I wanted to come home and start farming

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Veteran retires to raise cattle

Growing up on a dairy and beef farm, Pete Berscheit of Grey Eagle knew from a young age that he wanted to have his own beef herd one day.
“I just really liked beef cows,” he said.
He joined the Army when he was 17. About the same time, his dad, Lester, bought a farm south of Grey Eagle for $1,000 an acre.
Berscheit said the plan was to save up enough money during his Army years to buy his own farm. When he departed from the Army, he asked his dad to help him find a farm.
“I wanted to come home and start farming,” he said.
The two found a 160-acre farm and since it was during the 1980s farm crisis, the asking price was only $250 an acre.

“Even though it was a good price, it didn’t seem like a good time to go into farming. Guys who had been farming for 30 years were going broke,” Berscheit said.
He tried to figure out how the farm would pay for itself, but through research discovered it didn’t matter what he would grow. Because of the farm crisis, there was not a single buck to be made.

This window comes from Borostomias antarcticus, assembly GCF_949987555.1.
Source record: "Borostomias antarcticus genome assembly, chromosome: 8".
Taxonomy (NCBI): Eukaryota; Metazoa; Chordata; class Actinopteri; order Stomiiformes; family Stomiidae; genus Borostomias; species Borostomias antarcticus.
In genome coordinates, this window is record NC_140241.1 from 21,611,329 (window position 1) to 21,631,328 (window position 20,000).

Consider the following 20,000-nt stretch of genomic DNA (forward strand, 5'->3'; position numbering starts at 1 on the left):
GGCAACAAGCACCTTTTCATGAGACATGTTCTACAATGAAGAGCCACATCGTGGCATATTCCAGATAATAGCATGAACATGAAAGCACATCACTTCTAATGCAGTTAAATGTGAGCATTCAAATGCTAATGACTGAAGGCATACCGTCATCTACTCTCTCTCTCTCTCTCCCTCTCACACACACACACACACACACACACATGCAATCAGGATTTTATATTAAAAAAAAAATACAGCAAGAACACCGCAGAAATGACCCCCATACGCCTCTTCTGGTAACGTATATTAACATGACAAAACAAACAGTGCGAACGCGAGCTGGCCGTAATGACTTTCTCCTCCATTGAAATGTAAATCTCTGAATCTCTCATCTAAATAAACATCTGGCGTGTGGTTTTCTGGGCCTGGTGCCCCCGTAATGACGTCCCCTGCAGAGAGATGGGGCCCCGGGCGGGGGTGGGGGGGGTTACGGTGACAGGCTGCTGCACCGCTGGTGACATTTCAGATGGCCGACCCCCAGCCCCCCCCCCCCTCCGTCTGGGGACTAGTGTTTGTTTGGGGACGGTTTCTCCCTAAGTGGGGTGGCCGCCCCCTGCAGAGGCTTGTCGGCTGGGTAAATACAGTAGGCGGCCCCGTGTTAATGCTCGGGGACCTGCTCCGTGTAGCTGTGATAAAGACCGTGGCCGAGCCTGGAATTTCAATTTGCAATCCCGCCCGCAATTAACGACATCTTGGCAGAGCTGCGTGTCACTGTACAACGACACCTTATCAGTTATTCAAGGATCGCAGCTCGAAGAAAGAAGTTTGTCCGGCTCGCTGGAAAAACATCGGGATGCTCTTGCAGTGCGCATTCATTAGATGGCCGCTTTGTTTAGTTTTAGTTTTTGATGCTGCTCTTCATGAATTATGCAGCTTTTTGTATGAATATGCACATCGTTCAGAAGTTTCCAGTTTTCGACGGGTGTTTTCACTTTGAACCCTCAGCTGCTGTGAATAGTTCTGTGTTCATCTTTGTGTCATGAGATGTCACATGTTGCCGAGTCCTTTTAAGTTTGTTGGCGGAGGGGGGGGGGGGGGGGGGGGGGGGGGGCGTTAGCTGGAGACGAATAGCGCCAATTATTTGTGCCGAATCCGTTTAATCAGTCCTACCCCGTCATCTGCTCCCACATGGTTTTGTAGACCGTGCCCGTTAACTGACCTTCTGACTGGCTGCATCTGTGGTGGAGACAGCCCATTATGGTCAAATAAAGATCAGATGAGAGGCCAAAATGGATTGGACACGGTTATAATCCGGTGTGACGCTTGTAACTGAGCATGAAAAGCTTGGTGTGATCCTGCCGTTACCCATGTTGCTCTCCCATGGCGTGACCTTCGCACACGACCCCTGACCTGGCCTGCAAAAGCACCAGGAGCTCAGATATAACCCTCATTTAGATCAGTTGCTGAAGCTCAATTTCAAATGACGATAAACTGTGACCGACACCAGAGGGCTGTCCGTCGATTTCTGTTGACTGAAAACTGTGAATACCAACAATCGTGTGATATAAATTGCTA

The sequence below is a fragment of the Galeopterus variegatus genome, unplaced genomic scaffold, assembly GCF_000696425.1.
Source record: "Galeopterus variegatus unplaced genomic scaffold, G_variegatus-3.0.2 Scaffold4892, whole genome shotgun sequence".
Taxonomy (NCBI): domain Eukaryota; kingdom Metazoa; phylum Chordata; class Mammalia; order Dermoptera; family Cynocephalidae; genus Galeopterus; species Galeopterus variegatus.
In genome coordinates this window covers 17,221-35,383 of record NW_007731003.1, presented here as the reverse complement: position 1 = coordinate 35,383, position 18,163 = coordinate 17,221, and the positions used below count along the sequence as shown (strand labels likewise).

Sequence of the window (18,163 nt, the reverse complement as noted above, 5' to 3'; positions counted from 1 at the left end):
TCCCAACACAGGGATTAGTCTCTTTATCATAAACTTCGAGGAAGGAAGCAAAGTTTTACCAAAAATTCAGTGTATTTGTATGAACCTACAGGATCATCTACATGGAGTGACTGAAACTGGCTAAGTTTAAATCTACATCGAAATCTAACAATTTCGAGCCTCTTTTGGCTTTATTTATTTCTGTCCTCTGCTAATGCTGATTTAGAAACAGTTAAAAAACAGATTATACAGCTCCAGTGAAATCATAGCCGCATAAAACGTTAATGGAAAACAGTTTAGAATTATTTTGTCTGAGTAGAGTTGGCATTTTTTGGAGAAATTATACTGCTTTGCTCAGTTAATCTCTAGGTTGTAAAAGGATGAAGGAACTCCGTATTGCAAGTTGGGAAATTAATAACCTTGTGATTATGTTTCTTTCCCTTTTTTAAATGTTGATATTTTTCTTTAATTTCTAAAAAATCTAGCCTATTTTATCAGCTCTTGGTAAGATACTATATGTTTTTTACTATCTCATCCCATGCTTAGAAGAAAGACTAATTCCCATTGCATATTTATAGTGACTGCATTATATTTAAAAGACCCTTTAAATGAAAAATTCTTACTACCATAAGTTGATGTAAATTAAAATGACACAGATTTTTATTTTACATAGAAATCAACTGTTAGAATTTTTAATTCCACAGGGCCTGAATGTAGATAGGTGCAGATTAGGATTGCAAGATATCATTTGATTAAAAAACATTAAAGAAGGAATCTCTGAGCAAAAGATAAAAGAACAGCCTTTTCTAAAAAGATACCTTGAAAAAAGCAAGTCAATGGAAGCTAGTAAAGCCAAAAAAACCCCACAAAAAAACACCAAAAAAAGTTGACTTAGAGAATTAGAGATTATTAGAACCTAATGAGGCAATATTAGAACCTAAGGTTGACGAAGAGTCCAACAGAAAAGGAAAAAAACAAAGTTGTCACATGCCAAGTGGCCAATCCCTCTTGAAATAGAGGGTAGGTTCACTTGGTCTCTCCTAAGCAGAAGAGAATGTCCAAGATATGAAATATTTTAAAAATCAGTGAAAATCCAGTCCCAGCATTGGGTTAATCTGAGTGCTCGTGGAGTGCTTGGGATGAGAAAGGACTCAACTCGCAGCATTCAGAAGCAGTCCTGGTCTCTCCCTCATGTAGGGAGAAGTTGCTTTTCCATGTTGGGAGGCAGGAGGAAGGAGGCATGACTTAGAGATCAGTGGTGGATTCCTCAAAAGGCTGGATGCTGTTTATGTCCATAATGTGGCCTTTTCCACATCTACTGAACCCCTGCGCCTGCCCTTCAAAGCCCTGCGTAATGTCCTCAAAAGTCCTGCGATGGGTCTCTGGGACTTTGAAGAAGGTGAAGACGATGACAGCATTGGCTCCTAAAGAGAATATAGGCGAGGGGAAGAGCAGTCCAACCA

“Everything was just so tough, so I decided not to buy it even though as cheap as it was,” he said.
Berscheit returned to what he knew — the Army. When he was stationed at Fort Carson near Colorado Springs, Colo., he helped a ranch owner tend to his herd of antelopes on the weekends.
“I found it when I was looking for a place to hunt antelopes,” he said.
Even though helping out on a ranch wasn’t the same as owning his own farm and herd, it was a way to be closer to his dream. However, that too ended when he received orders to leave Fort Carson to serve at Fort Hood in Texas.
It was in Texas Bersheit met his wife, Rosemary. She was teaching a first grade class. read more…

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